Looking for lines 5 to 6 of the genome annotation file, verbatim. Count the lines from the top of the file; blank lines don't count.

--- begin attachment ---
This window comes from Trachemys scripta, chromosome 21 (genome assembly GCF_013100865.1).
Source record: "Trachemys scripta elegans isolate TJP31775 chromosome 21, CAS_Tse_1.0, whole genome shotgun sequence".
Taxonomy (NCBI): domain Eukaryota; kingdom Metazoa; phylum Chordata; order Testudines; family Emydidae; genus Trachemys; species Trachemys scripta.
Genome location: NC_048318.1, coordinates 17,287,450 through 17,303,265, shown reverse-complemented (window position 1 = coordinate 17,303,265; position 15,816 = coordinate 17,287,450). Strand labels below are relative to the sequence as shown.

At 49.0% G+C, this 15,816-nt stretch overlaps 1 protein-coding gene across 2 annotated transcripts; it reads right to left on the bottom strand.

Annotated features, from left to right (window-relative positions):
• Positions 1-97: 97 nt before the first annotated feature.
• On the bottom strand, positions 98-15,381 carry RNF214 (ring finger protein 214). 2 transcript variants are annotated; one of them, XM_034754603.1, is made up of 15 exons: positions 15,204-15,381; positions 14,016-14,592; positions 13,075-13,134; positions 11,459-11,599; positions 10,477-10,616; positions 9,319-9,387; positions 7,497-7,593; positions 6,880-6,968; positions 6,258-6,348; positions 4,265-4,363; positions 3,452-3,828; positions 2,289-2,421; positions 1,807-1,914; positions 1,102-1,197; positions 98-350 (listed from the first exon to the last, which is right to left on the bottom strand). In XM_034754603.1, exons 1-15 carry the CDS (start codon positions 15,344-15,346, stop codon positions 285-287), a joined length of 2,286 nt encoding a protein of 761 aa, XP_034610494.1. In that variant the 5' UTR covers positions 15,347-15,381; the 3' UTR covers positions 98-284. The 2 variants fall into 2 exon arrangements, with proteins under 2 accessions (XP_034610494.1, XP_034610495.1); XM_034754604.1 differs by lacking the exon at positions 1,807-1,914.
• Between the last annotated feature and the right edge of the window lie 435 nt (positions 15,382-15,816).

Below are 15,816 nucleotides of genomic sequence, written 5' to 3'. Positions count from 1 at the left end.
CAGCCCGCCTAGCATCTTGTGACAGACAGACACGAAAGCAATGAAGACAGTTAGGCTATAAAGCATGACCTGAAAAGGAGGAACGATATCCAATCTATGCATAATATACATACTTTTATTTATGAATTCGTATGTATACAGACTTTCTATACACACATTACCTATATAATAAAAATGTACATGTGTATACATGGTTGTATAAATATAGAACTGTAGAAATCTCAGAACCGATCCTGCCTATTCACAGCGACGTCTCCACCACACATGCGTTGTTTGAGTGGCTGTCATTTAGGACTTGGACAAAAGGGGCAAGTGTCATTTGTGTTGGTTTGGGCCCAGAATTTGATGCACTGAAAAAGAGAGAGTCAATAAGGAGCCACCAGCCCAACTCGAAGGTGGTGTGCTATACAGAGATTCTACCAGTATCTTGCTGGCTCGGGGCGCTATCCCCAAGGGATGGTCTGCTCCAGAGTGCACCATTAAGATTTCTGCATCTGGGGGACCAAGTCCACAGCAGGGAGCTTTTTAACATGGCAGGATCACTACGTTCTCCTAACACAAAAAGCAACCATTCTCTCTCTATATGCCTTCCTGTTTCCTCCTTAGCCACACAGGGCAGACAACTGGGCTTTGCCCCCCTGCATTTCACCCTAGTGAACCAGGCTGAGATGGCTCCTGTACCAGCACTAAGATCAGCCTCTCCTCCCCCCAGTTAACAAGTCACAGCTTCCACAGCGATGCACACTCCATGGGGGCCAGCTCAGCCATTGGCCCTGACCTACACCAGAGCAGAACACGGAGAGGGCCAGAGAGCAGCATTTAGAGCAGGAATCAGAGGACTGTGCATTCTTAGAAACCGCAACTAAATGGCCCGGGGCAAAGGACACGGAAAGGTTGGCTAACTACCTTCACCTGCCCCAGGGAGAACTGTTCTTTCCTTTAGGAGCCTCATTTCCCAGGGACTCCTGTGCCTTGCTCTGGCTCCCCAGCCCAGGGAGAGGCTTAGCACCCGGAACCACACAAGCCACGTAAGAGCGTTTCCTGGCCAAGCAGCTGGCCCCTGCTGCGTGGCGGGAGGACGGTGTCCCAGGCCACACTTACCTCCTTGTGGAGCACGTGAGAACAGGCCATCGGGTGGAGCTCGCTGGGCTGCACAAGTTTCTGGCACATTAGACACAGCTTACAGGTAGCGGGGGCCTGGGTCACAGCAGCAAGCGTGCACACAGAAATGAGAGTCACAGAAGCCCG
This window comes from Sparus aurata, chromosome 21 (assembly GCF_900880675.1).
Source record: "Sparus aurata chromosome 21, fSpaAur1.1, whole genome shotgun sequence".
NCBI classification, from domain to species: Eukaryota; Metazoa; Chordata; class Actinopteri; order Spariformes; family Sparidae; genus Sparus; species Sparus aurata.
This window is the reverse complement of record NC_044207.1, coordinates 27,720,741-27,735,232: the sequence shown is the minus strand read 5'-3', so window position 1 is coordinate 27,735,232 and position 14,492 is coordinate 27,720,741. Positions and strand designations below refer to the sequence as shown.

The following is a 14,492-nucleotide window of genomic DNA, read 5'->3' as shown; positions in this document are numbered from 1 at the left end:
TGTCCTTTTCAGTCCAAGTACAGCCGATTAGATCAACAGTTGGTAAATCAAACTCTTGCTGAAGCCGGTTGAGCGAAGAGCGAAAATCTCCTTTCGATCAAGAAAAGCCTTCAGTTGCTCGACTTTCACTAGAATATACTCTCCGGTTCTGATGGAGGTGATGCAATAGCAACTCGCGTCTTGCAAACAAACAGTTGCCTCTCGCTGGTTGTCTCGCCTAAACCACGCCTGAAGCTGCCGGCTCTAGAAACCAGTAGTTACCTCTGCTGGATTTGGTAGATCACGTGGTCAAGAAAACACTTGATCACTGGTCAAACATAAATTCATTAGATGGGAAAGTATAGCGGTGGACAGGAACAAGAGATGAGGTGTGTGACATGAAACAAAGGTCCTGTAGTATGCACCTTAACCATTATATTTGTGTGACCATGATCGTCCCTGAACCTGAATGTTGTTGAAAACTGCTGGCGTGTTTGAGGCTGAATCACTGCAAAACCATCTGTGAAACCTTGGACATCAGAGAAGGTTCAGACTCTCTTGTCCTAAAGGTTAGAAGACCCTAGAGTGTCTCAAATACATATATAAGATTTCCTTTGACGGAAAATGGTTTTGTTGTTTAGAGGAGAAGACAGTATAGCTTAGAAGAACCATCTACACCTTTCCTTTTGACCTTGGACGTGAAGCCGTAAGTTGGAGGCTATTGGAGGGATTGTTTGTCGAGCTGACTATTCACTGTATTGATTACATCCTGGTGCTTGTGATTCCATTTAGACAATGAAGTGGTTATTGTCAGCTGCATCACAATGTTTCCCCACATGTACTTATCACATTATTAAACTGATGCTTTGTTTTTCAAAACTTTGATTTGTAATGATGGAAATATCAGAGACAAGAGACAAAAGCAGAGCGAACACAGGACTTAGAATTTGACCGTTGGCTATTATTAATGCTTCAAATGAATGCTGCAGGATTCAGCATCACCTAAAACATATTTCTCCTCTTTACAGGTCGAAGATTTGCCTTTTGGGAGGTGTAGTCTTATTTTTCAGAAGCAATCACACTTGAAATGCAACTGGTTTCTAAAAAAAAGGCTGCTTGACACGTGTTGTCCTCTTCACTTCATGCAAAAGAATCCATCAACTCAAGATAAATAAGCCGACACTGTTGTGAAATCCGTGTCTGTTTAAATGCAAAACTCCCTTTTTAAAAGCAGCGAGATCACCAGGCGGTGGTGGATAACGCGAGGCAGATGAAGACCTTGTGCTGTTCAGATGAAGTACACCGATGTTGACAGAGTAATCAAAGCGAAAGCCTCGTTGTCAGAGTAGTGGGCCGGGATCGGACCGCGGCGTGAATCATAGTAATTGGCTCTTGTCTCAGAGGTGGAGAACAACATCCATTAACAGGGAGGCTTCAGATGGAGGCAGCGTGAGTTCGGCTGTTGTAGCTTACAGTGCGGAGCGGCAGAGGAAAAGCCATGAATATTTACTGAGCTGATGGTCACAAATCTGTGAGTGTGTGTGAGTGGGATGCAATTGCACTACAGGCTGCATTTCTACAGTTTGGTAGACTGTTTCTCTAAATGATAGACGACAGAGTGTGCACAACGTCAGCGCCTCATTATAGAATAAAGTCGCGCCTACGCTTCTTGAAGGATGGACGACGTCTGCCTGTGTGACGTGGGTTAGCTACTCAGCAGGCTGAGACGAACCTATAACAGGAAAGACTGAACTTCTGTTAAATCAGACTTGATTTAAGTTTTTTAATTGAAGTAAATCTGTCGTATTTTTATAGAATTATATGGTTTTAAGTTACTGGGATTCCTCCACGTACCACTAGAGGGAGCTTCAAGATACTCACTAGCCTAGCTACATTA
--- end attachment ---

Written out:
At 49.0% G+C, this 15,816-nt stretch overlaps 1 protein-coding gene across 2 annotated transcripts; it reads right to left on the bottom strand.

Annotated features, from left to right (window-relative positions):